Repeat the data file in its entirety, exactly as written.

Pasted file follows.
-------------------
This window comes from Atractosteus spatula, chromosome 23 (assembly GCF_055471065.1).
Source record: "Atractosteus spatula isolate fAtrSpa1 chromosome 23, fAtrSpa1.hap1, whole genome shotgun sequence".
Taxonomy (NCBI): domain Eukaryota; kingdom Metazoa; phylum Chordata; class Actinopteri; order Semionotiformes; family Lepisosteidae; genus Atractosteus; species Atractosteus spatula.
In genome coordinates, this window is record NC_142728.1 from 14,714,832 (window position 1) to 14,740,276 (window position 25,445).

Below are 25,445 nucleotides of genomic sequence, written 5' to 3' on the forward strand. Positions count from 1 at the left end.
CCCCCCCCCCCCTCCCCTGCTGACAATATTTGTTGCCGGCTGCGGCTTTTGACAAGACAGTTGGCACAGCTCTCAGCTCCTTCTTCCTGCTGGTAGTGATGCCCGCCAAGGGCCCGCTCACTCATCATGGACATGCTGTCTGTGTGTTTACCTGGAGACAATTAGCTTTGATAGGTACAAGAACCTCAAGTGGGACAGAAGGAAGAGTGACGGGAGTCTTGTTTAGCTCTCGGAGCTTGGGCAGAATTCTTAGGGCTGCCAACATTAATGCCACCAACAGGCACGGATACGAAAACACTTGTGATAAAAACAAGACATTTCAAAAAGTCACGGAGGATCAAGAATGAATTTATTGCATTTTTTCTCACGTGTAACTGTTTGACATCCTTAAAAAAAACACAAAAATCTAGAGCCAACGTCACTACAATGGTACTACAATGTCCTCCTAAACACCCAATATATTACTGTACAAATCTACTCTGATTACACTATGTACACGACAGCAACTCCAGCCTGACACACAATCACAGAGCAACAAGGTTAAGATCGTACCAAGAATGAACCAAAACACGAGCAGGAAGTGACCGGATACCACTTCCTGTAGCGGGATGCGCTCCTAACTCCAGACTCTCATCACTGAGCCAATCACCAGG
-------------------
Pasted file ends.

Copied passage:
This window comes from Atractosteus spatula, chromosome 23 (assembly GCF_055471065.1).
Source record: "Atractosteus spatula isolate fAtrSpa1 chromosome 23, fAtrSpa1.hap1, whole genome shotgun sequence".
Taxonomy (NCBI): domain Eukaryota; kingdom Metazoa; phylum Chordata; class Actinopteri; order Semionotiformes; family Lepisosteidae; genus Atractosteus; species Atractosteus spatula.
In genome coordinates, this window is record NC_142728.1 from 14,714,832 (window position 1) to 14,740,276 (window position 25,445).

Below are 25,445 nucleotides of genomic sequence, written 5' to 3' on the forward strand. Positions count from 1 at the left end.
CCCCCCCCCCCCTCCCCTGCTGACAATATTTGTTGCCGGCTGCGGCTTTTGACAAGACAGTTGGCACAGCTCTCAGCTCCTTCTTCCTGCTGGTAGTGATGCCCGCCAAGGGCCCGCTCACTCATCATGGACATGCTGTCTGTGTGTTTACCTGGAGACAATTAGCTTTGATAGGTACAAGAACCTCAAGTGGGACAGAAGGAAGAGTGACGGGAGTCTTGTTTAGCTCTCGGAGCTTGGGCAGAATTCTTAGGGCTGCCAACATTAATGCCACCAACAGGCACGGATACGAAAACACTTGTGATAAAAACAAGACATTTCAAAAAGTCACGGAGGATCAAGAATGAATTTATTGCATTTTTTCTCACGTGTAACTGTTTGACATCCTTAAAAAAAACACAAAAATCTAGAGCCAACGTCACTACAATGGTACTACAATGTCCTCCTAAACACCCAATATATTACTGTACAAATCTACTCTGATTACACTATGTACACGACAGCAACTCCAGCCTGACACACAATCACAGAGCAACAAGGTTAAGATCGTACCAAGAATGAACCAAAACACGAGCAGGAAGTGACCGGATACCACTTCCTGTAGCGGGATGCGCTCCTAACTCCAGACTCTCATCACTGAGCCAATCACCAGG